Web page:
The conservative argument is that the cultural inheritance that the past hands down to the present is more human-shaped than most reforms proposed in the present – because there were reformers in the past, and, absent major breaks in the continuity, past reforms have had time to be tested for their fit: those that worked were kept, and those that didn’t were discarded.
Likewise, on one of my recent blog posts, commenter Steve Johnson writes:
Every surviving cultural tradition on Earth is hostile to homosexuality – that’s no accident. That’s cultural evolution in action.
This form of cultural evolution seems to work something like so: our culture, and indeed most cultures, used to have a certain conception of marriage. That conception of marriage outcompeted other conceptions of marriage from the distant past all the way to the present. Societies with alternative conceptions of marriage seem to have died out. That suggests that this conception contains something useful; even if we can’t see it we should be wary of interfering with it, in the same way we are wary to disrupt our body’s metabolic balance or alter genes willy-nilly.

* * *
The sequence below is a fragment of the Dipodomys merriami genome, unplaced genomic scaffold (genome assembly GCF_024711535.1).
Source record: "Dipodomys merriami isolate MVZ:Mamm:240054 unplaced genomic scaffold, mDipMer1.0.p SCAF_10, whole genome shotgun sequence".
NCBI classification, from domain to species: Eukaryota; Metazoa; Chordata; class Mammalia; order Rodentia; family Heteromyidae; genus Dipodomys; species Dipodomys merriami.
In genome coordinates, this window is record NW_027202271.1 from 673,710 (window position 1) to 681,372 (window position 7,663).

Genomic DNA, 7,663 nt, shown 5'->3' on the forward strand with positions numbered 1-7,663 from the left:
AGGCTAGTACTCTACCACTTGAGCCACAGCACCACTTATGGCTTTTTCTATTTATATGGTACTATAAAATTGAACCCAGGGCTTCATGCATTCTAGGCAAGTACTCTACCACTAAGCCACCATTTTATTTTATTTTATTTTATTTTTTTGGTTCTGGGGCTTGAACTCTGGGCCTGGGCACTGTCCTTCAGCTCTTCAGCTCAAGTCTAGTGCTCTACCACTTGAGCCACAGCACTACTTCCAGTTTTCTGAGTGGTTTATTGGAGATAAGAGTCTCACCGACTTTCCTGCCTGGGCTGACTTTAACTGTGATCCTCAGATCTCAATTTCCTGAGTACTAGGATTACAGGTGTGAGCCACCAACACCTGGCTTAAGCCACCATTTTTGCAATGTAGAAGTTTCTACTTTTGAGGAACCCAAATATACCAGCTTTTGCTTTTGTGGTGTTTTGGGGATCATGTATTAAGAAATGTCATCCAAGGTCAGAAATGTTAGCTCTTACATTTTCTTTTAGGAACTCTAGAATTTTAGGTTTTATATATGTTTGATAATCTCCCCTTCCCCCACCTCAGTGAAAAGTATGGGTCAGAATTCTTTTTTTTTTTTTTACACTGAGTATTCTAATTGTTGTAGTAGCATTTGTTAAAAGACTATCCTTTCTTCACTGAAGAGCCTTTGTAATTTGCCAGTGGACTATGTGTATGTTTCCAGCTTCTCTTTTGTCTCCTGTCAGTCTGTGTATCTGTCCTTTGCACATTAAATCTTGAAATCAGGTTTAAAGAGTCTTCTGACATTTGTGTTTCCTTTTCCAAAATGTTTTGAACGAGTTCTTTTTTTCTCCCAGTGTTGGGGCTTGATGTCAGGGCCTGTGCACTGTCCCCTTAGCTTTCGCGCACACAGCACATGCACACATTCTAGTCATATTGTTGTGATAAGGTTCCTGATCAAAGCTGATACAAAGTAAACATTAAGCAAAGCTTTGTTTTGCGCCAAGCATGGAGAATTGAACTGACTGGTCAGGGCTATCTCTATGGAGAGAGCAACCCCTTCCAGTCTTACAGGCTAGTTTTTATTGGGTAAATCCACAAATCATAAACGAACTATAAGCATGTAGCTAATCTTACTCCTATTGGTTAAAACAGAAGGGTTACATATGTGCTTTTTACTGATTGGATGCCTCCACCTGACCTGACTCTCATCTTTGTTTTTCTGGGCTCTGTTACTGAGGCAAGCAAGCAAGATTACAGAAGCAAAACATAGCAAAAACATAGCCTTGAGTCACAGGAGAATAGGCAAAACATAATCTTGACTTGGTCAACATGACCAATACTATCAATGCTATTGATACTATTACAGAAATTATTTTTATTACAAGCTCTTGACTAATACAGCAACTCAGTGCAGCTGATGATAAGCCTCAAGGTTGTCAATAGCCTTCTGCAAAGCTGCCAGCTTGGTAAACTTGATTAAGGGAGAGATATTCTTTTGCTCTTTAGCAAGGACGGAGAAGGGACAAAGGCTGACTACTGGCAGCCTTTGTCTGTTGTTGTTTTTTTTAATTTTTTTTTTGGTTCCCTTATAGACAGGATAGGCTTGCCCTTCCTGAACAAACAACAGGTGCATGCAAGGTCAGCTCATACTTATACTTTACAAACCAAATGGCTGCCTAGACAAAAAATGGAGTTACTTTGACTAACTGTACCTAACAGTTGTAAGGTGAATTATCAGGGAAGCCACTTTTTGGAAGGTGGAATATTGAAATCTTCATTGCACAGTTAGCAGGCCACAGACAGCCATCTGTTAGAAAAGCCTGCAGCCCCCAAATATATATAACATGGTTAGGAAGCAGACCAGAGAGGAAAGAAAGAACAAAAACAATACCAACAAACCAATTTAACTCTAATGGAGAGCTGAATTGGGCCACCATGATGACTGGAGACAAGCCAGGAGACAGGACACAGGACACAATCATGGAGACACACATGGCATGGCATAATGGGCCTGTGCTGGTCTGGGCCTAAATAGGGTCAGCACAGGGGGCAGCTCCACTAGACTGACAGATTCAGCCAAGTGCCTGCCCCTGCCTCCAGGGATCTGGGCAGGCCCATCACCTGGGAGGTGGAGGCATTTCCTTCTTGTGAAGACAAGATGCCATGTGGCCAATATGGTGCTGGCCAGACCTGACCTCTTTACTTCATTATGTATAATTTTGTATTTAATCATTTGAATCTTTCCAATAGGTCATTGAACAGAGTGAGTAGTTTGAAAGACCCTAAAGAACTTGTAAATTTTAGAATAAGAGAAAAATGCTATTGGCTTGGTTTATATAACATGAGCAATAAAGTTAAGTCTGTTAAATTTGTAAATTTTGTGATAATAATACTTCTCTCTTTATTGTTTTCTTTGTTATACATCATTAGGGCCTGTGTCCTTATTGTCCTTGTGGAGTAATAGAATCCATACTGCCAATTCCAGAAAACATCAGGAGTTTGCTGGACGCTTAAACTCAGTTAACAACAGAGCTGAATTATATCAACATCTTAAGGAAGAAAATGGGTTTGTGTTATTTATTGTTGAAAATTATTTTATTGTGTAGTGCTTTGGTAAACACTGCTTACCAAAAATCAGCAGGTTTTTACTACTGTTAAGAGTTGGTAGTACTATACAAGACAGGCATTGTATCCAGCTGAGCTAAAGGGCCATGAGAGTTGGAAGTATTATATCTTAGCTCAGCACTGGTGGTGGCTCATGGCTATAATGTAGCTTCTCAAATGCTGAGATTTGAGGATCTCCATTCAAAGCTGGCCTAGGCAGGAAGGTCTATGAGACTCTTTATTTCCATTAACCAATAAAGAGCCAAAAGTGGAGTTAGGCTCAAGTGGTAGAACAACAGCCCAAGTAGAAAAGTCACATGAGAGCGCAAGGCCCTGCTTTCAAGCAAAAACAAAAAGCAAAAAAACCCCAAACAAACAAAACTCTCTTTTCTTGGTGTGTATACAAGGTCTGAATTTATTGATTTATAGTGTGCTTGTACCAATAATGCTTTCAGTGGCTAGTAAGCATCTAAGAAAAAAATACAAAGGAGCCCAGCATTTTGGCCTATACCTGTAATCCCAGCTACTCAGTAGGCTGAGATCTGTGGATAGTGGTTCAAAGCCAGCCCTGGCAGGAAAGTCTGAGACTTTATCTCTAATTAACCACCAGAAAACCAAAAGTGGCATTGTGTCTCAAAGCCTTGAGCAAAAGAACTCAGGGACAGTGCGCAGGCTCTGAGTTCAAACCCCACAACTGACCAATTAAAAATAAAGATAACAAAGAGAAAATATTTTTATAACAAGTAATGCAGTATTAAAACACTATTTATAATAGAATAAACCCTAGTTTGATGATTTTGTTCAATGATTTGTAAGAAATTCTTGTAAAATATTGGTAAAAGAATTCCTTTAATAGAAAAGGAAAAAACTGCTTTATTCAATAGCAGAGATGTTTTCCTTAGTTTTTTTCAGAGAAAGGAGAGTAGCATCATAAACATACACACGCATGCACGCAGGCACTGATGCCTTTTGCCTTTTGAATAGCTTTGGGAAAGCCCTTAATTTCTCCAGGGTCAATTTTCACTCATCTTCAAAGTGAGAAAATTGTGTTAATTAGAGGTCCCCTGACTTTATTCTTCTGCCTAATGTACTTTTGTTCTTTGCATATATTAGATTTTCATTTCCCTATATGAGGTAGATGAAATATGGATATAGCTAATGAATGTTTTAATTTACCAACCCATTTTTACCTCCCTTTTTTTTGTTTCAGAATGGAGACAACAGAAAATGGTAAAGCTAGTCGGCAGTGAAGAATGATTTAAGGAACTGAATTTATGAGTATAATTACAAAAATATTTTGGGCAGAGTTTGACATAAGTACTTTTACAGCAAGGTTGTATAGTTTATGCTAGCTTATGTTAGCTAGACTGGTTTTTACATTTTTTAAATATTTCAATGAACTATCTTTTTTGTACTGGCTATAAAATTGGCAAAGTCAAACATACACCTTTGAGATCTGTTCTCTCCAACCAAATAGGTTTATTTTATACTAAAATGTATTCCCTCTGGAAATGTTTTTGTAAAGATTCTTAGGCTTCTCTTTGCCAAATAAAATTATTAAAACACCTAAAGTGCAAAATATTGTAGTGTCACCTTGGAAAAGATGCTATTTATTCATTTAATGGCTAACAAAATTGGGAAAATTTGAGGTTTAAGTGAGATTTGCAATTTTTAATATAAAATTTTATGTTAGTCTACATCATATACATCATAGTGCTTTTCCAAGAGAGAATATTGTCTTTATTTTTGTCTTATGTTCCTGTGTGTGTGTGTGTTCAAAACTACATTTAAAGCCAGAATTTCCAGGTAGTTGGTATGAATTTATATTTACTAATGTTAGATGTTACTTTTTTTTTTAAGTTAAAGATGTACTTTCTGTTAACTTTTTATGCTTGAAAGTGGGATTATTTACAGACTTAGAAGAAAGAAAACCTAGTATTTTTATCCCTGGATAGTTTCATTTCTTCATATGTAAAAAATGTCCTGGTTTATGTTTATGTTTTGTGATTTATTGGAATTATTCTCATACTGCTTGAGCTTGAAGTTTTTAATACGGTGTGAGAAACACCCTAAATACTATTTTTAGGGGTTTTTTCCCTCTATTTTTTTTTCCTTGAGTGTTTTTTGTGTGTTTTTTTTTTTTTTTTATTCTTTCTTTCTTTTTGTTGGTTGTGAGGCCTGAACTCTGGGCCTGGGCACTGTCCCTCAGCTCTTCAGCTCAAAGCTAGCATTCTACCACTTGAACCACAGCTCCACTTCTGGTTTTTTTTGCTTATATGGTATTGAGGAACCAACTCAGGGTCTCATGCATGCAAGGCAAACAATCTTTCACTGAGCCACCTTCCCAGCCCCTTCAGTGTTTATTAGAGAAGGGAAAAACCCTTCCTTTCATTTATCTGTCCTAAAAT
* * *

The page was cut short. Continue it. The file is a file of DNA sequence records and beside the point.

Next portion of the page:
The difference between the obvious Inuit form of cultural evolution and the non-obvious marriage form is that of within-culture versus between-cultures evolution.
Consider: one Inuit tries the red berries and discovers they make her sick. Out of pure self-interest, she decides not to eat them again, and tells her friends the same. Also out of self-interest, they decide not to eat them; those who think they can get away with eating them anyway are quickly disabused of the notion. The taboo against eating red berries quickly spreads throughout the culture.
Marriage doesn’t seem to work that way. If one person decides not to marry in the usual way, it doesn’t necessarily hurt that person. They might have lots of affairs, and enjoy them. Or they might get gay married, and enjoy that. Any claim that cultural evolution argues against gay marriage because it’s bad for the actual gay-married person must face the fact that actually gay-married people seem totally okay with it, and in fact are urging their friends to do it, the exact opposite of the red berry situation.
So I interpret it as a different claim: a culture that allows gay marriage will, for various reasons, become weak and unsuccessful. Then it will be crushed by other cultures, either militarily, economically, or in a sort of marketplace of ideas where people convert to or assimilate into the other culture because it’s more attractive and successful.